The Lasting Power of Clive Davis

With Connick, whom Davis had never worked with before, he took a more active role. Your Songs is a compilation of covers of classic tunes like “Can’t Help Falling in Love With You” and “Just the Way You Are,” a track list that emerged over long meetings when the two would listen to music for hours on end. Davis said that his goal with the album was to prove how great songs have extreme lasting power. While the resulting album is certainly worthy of praise, it was not necessary for Davis to put together this album to showcase the enduring legacy of some hits.

Take, for example, Whitney Houston, who Davis happened to put on the map almost 25 years ago. “Her first single was ‘You Give Good Love,’ and then ‘Saving All My Love for You,’ then ‘How Will I Know,’ then ‘The Greatest Love of All,’” he recites from memory. “Her first album sold over 20 million copies worldwide.” Those hits are anthems of the 80s, and still relevant today, despite an artist who has had her share of public ups and downs. But Davis was standing at her side for every step of her comeback release last year, and was extremely proud to see the album sell more than two million units worldwide in the weeks following its debut.

The lasting power is also evidenced by Carlos Santana, whom Davis discovered decades ago. “It was some 20-some-odd years later that we got together for Supernatural with ‘Smooth’ and ‘Maria Maria.’ We’re going to be celebrating the 10th anniversary of that album, and that’s symbolic. Santana represents both the discovery of an artist and also reuniting with an artist, which shows how long a career can last.”

It is this lasting impression that is Davis’ most gratifying professional achievement. “I’m very proud of the musical profession that I’ve loved since the moment I was fortunate enough to find myself in it. I’m proud that it was not just hit records or making money. It was the launching, the maintaining, and the developing of careers that have lasted, no matter what kind of music.” All sectors of this broad spectrum of genres that have been touched by Clive Davis came together for a tribute of the 25th anniversary of Arista in 1999, during which Santana, Barry Manilow, Annie Lennox, Brooks & Dunn, Alan Jackson, Aretha Franklin, Sarah McLachlan, Sean “Diddy” Combs, Whitney Houston, and others took to the stage over the course of the evening. “I sat in the audience as they performed, and notwithstanding what your taste is, each was a headliner,” he proudly states. “These were headliners who had survived over a period of time to become a part of the fabric of the nation’s cultural performers.”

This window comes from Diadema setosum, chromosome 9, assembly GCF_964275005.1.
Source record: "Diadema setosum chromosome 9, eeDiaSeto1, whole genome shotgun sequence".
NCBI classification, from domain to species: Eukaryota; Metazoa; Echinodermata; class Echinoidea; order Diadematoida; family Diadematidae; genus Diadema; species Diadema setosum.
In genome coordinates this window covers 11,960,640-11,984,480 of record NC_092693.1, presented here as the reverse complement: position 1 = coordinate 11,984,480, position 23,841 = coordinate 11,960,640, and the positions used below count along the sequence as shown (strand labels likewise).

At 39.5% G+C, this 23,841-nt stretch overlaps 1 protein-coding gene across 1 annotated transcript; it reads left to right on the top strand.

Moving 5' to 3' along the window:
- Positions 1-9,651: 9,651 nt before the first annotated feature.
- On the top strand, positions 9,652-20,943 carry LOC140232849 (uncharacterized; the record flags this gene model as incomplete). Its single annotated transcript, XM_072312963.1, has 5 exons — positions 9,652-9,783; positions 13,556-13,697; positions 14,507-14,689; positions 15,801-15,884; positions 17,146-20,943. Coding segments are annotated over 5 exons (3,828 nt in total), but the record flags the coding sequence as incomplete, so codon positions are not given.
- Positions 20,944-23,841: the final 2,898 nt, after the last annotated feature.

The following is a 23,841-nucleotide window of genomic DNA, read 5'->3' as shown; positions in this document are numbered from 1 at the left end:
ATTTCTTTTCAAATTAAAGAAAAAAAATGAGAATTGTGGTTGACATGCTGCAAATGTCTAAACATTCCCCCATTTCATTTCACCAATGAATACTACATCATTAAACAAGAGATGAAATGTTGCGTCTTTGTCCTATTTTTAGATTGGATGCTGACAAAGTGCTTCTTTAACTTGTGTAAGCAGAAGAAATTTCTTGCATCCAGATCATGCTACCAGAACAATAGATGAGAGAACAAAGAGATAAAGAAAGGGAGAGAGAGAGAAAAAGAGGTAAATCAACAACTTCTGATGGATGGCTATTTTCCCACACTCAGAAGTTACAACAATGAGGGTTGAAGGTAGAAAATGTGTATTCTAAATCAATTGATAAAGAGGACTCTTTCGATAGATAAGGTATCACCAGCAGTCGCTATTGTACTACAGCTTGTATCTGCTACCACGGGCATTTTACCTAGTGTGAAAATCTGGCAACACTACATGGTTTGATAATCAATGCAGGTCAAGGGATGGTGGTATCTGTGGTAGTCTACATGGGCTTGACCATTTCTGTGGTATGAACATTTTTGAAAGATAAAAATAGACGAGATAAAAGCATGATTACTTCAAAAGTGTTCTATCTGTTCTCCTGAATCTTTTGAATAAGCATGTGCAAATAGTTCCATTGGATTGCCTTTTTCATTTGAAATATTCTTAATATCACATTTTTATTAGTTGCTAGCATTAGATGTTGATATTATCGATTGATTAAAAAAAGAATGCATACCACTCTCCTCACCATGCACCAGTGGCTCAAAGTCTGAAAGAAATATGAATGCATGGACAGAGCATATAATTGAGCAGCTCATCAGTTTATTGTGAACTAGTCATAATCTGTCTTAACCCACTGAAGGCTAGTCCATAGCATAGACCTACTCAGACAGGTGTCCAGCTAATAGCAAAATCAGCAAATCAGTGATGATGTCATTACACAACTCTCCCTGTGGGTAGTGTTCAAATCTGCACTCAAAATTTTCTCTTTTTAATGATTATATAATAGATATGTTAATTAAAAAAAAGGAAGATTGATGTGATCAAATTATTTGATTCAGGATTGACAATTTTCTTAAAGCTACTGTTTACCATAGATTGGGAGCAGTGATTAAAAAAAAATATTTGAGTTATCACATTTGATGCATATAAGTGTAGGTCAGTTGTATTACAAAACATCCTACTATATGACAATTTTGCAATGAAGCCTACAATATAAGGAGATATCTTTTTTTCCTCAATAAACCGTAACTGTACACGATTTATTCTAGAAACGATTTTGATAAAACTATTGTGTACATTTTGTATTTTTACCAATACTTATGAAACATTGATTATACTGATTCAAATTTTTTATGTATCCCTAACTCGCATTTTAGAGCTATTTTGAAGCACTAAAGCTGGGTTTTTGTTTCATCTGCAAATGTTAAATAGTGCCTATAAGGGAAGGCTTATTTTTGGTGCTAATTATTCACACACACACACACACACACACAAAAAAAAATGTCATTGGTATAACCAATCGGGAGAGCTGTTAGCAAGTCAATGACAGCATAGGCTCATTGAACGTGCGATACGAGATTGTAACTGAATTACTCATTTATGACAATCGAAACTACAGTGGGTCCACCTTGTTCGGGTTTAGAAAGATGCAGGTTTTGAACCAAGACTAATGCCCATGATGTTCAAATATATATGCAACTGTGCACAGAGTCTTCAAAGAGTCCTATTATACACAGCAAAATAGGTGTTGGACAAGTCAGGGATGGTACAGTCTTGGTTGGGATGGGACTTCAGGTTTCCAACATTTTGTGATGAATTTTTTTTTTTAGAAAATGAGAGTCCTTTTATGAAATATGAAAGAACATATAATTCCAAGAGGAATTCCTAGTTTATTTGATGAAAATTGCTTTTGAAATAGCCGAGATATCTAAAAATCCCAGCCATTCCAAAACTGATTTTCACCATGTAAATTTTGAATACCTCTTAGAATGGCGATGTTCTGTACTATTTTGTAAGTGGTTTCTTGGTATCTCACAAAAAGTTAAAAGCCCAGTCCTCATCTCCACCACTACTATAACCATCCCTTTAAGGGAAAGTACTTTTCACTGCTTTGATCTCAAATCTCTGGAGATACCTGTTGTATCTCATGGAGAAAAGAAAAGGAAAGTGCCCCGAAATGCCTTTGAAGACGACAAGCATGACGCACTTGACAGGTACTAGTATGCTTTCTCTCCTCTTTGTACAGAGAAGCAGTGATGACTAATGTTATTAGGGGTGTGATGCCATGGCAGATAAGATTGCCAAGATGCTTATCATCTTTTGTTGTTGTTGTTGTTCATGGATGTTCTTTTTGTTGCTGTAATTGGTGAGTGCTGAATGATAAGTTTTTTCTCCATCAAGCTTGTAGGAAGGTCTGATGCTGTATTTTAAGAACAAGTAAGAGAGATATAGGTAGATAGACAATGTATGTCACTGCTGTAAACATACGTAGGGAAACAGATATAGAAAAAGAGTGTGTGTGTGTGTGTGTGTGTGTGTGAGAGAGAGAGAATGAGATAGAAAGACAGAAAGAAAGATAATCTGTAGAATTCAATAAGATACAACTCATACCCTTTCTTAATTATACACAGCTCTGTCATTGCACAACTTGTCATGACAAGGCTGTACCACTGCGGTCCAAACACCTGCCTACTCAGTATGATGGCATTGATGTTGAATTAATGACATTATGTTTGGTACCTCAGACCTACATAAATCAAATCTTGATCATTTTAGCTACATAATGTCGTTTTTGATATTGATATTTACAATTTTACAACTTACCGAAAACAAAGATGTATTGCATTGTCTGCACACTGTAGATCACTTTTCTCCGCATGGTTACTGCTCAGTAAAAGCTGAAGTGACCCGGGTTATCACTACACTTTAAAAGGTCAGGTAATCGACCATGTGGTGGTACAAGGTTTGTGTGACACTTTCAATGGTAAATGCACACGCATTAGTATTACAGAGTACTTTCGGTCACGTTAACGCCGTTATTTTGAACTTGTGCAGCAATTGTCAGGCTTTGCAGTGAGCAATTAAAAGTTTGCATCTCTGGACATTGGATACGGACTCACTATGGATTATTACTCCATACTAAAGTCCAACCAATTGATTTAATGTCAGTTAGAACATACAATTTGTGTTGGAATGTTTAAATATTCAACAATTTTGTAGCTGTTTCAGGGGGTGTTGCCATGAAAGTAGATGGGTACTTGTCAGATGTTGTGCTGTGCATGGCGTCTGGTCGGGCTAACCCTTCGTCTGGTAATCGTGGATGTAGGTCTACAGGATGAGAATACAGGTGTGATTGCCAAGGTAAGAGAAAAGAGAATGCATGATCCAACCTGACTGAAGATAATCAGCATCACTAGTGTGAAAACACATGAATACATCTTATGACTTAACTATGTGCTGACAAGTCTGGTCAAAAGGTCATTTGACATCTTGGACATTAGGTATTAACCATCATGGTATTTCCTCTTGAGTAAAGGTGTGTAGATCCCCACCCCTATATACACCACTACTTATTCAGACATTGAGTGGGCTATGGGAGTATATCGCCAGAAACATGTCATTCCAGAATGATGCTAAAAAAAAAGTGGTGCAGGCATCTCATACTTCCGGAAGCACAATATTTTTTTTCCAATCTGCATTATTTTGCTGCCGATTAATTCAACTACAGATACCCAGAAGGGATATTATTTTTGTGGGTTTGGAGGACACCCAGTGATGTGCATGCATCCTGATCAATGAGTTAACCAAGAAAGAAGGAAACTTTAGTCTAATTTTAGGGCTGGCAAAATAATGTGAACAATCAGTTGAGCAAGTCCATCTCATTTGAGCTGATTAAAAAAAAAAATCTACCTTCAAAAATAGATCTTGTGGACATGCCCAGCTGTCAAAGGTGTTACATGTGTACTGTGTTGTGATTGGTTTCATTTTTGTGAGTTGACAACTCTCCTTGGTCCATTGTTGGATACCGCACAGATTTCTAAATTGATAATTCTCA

Despite all of these successes, Davis never forgets his roots. A scholarship recipient, he is forever grateful for the generosity of others, thus establishing financial assistance programs at NYU and at his children’s school in Riverdale. He also touts the significance of health-related charitable causes, and places a personal emphasis on AIDS. Not content to simply be a donor, he has repeatedly called artists to action for this cause. “I put together Dionne Warwick and Burt Bacharach for ‘That’s What Friends Are For.’ We got Stevie Wonder, Gladys Knight, and Elton John to participate on that song, which was released as a charity single. Every single penny raised went to the cause, accounting for around 85 percent of amfAR’s funding during its first two years of existence. The proceeds from Arista’s 15th and 25th anniversary concerts went to the cause as well.”

As his years progress, he is taking steps to ensure that the next generation is prepared to follow in his footsteps, namely through the founding of the Clive Davis Department of Recorded Music at NYU. “I always saw that film was being supported by schools for students who wanted a career in that field. There was nothing for music, except elite approaches, be it classical music or jazz, but not the music that was being heard around the world.” The resulting degree program is the first program of its kind, offering professional leadership training for aspiring creative music entrepreneurs, a “training ground for future music moguls.”

But that does not mean to indicate that Clive Davis is showing any signs of slowing down. Music lovers around the world can continue to anticipate hearing chart-topping hits from stars discovered and nurtured by Davis’ glowing golden ears.